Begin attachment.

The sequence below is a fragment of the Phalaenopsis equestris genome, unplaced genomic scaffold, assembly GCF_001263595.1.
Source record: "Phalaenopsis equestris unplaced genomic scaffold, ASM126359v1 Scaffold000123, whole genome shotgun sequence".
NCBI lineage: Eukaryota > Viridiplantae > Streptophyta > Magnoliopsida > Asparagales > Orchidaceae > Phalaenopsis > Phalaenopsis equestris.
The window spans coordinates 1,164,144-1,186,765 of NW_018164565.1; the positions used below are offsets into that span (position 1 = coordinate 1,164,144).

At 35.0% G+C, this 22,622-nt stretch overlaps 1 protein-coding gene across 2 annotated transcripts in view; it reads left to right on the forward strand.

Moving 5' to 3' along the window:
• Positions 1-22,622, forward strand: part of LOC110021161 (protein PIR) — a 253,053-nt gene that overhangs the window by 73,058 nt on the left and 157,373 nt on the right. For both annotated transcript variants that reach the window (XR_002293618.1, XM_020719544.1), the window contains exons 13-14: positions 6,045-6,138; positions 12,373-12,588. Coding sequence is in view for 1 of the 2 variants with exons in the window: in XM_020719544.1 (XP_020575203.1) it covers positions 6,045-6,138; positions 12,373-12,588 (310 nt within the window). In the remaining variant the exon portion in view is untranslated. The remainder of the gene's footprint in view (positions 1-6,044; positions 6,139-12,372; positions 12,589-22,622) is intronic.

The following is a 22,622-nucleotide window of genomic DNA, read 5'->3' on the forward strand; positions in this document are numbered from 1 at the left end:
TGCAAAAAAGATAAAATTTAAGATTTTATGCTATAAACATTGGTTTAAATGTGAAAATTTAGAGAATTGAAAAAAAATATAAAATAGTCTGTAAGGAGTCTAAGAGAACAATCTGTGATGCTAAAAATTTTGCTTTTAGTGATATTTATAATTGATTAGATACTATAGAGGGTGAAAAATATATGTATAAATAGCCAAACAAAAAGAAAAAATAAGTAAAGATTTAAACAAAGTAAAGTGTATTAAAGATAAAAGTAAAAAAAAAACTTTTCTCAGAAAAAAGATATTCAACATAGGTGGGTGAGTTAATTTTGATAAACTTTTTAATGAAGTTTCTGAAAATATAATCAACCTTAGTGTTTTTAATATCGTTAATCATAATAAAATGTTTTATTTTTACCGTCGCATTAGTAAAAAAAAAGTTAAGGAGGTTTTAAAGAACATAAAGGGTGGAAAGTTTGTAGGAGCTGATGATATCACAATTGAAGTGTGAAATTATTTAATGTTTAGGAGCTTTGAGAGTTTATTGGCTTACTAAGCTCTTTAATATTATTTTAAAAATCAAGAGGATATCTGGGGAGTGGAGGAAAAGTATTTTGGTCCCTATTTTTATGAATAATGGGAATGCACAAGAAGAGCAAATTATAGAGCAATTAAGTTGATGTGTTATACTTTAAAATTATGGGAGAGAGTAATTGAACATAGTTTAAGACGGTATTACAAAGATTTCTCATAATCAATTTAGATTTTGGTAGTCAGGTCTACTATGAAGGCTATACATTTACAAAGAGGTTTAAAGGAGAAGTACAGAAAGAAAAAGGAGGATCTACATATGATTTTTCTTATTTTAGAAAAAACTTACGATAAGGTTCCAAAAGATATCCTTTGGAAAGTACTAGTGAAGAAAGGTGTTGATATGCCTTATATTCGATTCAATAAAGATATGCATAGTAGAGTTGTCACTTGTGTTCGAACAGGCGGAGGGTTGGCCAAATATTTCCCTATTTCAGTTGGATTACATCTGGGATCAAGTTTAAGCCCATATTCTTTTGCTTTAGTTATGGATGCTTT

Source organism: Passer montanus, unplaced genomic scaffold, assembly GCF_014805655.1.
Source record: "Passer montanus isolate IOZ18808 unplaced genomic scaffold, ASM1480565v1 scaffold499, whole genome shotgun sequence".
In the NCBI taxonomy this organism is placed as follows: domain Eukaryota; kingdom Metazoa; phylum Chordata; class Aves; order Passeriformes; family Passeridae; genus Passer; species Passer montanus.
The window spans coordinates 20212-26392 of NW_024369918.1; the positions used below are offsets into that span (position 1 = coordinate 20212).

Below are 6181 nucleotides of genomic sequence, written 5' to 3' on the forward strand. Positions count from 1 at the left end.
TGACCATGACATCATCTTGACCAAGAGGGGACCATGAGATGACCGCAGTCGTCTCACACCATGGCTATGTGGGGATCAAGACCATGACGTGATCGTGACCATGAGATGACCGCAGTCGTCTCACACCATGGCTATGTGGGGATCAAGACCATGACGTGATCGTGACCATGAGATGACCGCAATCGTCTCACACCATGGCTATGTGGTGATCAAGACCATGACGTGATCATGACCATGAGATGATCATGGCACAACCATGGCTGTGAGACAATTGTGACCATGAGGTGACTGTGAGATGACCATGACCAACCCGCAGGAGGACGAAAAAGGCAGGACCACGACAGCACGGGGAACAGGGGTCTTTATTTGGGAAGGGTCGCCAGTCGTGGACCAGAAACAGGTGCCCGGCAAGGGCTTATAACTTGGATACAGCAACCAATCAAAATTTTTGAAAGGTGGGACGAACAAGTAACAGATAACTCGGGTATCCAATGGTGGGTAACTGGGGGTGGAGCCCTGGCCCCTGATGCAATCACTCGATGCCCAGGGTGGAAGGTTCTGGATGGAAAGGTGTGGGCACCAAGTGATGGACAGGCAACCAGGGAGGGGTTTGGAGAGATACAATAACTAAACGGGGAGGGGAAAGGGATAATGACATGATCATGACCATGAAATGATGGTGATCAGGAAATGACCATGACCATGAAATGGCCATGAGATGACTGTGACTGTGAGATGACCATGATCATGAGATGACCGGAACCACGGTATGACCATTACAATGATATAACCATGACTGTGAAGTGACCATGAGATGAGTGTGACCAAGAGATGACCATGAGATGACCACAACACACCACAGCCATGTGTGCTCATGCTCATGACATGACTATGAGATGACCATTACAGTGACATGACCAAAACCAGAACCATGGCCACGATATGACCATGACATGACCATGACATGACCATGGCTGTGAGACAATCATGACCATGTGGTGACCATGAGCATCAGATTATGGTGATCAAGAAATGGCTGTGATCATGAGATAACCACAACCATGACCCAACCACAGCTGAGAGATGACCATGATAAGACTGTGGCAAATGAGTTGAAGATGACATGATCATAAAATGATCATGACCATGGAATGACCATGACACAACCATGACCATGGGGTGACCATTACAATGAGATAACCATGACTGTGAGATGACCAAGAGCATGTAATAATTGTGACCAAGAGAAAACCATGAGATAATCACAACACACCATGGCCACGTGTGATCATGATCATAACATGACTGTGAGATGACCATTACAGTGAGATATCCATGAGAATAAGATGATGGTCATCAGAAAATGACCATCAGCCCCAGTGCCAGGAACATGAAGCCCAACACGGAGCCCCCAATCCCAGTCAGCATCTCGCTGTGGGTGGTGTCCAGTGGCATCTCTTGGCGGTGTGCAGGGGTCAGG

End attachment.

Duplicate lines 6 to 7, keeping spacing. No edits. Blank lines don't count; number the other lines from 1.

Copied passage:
Moving 5' to 3' along the window:
• Positions 1-22,622, forward strand: part of LOC110021161 (protein PIR) — a 253,053-nt gene that overhangs the window by 73,058 nt on the left and 157,373 nt on the right. For both annotated transcript variants that reach the window (XR_002293618.1, XM_020719544.1), the window contains exons 13-14: positions 6,045-6,138; positions 12,373-12,588. Coding sequence is in view for 1 of the 2 variants with exons in the window: in XM_020719544.1 (XP_020575203.1) it covers positions 6,045-6,138; positions 12,373-12,588 (310 nt within the window). In the remaining variant the exon portion in view is untranslated. The remainder of the gene's footprint in view (positions 1-6,044; positions 6,139-12,372; positions 12,589-22,622) is intronic.